The 3-4-3 is the most popular formation in K League 2 by a fair margin, followed by the 4-3-3 and then the 3-5-2. Just like in K League 1, two of the top three formations are back 3 systems, showing its popularity in South Korea. Of the 10 teams in the league, only Gyeongnam have not used a back 3 at all this season, favoring a 4-3-3 or 4-4-2.
Bucheon are the only K League 2 team that have only used a back 3 all season, typically lining up in a 3-4-3 but also using a 3-5-2 once. Interestingly, outside of Gyeongnam, Busan IPark have used a back 3 the least—yet they still used a back 3 in 10 of their 21 matches. While back 3s are very popular in K League 1, they’re even more popular in the second division.
The pie chart for K League 2 really puts it into perspective. 57.6% of all formations used this season have been back 3s. Going back to the anecdote at the beginning of this article, if you turn on a K League 2 match, you’re almost guaranteed to see a back 3. Your best bet to avoid seeing a back 3 is to watch Gyeongnam and Busan IPark, hoping Busan don’t employ their most-used formation (3-4-3).
Now let’s look at K League 2’s formation performances.
Unlike K League 1, the K League 2’s best performing formations are rarely used. Interestingly, second-from-bottom Chungnam Asan are the only team to use both of these formations—and have earned points with both as well. Since Asan have used a remarkable 7 different formations, and none more than 5 times, perhaps they should look into lining up in either a 4-1-4-1 or a 3-1-4-2.
The popular formation that performs the best is a classic 4-4-2. Taken together with the K League 1 data, the 4-4-2 shows why it’s such a tried and tested formation. Next, the 4-3-3 performs well as well, with 1.52 points per game. The most popular formation, 3-4-3, only earns 1.19 points per game, but this number is slightly brought down by the two worst sides currently—Bucheon and Asan—being its two biggest users.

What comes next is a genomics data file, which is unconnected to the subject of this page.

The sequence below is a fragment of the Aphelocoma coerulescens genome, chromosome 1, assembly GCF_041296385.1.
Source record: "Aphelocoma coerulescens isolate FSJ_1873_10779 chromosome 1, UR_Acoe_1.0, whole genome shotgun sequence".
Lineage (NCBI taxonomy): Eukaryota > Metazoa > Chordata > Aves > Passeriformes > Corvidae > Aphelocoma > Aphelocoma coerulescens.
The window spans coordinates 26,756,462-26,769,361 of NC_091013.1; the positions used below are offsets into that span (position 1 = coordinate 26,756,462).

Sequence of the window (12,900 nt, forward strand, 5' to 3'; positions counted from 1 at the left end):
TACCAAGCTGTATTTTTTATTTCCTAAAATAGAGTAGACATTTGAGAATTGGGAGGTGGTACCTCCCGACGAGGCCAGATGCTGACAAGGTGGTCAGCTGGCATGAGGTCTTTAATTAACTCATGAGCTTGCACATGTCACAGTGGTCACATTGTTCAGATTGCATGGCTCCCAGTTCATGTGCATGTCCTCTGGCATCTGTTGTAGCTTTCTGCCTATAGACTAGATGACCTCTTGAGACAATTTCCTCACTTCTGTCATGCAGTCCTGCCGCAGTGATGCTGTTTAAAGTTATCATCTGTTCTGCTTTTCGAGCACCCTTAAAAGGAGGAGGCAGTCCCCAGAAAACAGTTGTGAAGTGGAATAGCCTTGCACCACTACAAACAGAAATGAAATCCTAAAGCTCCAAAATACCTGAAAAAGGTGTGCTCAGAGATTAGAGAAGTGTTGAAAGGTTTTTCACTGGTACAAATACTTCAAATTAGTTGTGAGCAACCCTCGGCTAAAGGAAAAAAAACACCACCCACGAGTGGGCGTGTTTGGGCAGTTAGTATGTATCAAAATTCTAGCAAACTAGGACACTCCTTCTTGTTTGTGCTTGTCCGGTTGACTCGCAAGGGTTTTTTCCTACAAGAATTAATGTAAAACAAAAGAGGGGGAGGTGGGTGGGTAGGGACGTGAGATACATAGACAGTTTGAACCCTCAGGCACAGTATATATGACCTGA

And here is a dashboard showing K League 2’s information.
South Korean Professional Leagues Combined
Now let’s see what the combined K League 1 & 2 data looks like.
Here we can see that the 3-4-3 is, by far, the most popular formation used in South Korean professional football, being used 115 times. The second most popular formation is another Back 3, the 3-5-2, being used 81 times. The third most popular formation, and most popular back 4, is the 4-3-3 and it has been used 71 times so far this season.
Taken together, back 3s (and one back 5) make up 55.3% of all formations used in the K League 1 and 2. Performance-wise, however, a 4-4-2 will earn the most points on average. Of course, since we’re combining data from two different leagues, this does not mean as much as when comparing within one league. But regardless, rounding out the top 3 best-performing formation are two Back 3s, the 3-4-1-2 and 3-1-4-2.
Is South Korea the Back 3’s Stronghold?
Based on this season’s data, South Korea truly is where the back 3 shines. The back 3 thrives amongst most teams across both professional tiers of South Korean football, although the team leading K League 1 so far—Ulsan Hyundai—exclusively employs a back 4.
This final image shows each club’s use of a back 3 or back 4 throughout the current 2021 season. 12 of the 22 clubs use a back 3 more than 50% of the time, although 2 of the top 5 K League clubs at the time of writing do not use a back 3 at all, Ulsan and Pohang.
In the future I would like to gather info on other leagues to compare and see if there are other leagues where the back 3 flourishes, and how they compare to South Korea’s leagues.
But in the meantime, we can see that the back 3 is the most popular system in South Korea, with 53.1% of all formations used in K League 1, and 57.6% of all formations in K League 2.
Seoul: The Heart of the Stronghold?
A final interesting piece that arises when looking at the K League’s formation data is the geography of the clubs who use back 3s. Only 2 of the 9 clubs in the Seoul and Gyeonggi-do provinces primarily use a back 4—FC Seoul and Suwon FC. the other 7 all mainly use a back 3. Of the 13 remaining clubs outside the Capital Area, only 5 primarily use a back 3.
So, Seoul area clubs mainly use a back 3 while clubs outside Seoul tend to prefer a back 4. While this does not mean anything statistically, it is a fascinating piece of information in the context of this article. There must be something in the water—or perhaps there’s a café managers meet at like they did in 1930s Vienna to discuss cutting-edge tactics. Either way, it appears that Seoul is the beating heart of the back 3’s stronghold.
Wilson, J. (2013). Inverting the pyramid: the history of soccer tactics. Bold Type Books.